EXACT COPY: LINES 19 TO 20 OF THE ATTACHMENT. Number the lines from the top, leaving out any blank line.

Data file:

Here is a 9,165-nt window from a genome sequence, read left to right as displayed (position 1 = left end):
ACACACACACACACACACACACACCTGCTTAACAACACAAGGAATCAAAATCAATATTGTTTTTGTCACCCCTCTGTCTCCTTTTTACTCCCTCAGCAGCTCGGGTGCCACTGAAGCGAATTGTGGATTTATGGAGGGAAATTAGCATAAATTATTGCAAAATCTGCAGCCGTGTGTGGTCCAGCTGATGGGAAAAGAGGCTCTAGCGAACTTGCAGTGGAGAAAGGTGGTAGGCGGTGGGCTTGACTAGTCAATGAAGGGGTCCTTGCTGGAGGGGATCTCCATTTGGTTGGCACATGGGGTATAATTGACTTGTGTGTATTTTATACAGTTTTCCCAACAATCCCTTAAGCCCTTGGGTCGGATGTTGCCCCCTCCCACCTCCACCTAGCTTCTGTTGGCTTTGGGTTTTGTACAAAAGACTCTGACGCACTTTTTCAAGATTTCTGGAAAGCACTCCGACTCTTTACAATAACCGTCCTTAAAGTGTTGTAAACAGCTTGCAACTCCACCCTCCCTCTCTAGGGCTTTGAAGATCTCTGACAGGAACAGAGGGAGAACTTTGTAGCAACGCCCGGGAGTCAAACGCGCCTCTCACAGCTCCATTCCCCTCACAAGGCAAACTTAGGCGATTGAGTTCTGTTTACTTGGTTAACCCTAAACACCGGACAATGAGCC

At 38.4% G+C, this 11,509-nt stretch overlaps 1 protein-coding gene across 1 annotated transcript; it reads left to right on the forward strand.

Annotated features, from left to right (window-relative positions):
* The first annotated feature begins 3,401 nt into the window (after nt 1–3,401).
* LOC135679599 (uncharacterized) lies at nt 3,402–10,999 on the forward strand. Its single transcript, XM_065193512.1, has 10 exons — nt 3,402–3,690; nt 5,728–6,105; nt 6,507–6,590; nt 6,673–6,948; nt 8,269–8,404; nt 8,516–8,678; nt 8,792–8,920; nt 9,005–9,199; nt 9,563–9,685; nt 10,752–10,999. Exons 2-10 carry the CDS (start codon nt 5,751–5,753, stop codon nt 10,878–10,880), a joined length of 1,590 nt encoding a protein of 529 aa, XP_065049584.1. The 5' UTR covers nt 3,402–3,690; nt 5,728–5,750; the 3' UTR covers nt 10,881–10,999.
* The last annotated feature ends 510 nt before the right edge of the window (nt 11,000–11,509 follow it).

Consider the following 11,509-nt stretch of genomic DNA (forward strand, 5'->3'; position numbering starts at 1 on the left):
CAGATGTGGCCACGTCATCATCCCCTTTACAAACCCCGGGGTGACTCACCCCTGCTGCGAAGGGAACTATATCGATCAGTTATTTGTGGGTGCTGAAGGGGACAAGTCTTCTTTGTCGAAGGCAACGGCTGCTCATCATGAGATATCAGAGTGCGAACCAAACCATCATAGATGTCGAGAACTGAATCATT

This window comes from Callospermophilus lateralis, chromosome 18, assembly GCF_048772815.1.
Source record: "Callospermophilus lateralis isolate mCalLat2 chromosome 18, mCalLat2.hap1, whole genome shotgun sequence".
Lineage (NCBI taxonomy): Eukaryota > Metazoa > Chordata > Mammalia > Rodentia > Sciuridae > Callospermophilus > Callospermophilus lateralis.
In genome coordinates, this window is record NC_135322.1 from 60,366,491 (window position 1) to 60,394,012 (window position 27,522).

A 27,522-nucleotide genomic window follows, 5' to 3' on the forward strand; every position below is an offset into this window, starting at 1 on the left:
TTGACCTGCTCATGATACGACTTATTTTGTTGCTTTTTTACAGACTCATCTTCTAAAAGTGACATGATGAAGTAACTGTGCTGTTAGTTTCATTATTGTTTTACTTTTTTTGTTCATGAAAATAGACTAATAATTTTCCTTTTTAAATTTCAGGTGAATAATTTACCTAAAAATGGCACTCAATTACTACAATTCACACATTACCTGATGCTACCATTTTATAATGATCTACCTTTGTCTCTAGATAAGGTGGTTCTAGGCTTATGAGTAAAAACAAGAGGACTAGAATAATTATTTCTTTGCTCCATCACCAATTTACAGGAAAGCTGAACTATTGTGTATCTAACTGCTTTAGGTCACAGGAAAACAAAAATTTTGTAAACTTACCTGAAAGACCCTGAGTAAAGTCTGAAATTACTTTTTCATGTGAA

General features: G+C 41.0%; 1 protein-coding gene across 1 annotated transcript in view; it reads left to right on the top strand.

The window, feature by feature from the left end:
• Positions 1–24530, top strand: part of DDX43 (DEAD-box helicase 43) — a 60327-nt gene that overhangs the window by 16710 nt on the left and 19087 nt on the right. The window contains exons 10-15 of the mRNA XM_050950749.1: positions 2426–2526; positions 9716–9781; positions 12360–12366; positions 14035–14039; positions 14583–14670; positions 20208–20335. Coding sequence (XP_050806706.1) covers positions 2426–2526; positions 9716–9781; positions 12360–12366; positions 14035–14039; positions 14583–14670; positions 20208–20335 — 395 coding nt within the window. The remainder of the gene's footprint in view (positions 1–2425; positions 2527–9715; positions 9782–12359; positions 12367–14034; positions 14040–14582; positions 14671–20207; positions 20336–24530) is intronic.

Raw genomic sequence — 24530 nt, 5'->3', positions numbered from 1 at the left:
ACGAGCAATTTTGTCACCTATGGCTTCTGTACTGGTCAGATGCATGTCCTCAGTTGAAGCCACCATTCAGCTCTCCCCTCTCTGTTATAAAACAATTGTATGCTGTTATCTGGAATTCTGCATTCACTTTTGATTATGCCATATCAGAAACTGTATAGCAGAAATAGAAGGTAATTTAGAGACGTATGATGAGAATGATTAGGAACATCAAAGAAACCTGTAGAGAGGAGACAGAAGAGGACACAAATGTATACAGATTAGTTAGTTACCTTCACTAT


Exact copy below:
Raw genomic sequence — 24530 nt, 5'->3', positions numbered from 1 at the left:
ACGAGCAATTTTGTCACCTATGGCTTCTGTACTGGTCAGATGCATGTCCTCAGTTGAAGCCACCATTCAGCTCTCCCCTCTCTGTTATAAAACAATTGTATGCTGTTATCTGGAATTCTGCATTCACTTTTGATTATGCCATATCAGAAACTGTATAGCAGAAATAGAAGGTAATTTAGAGACGTATGATGAGAATGATTAGGAACATCAAAGAAACCTGTAGAGAGGAGACAGAAGAGGACACAAATGTATACAGATTAGTTAGTTACCTTCACTAT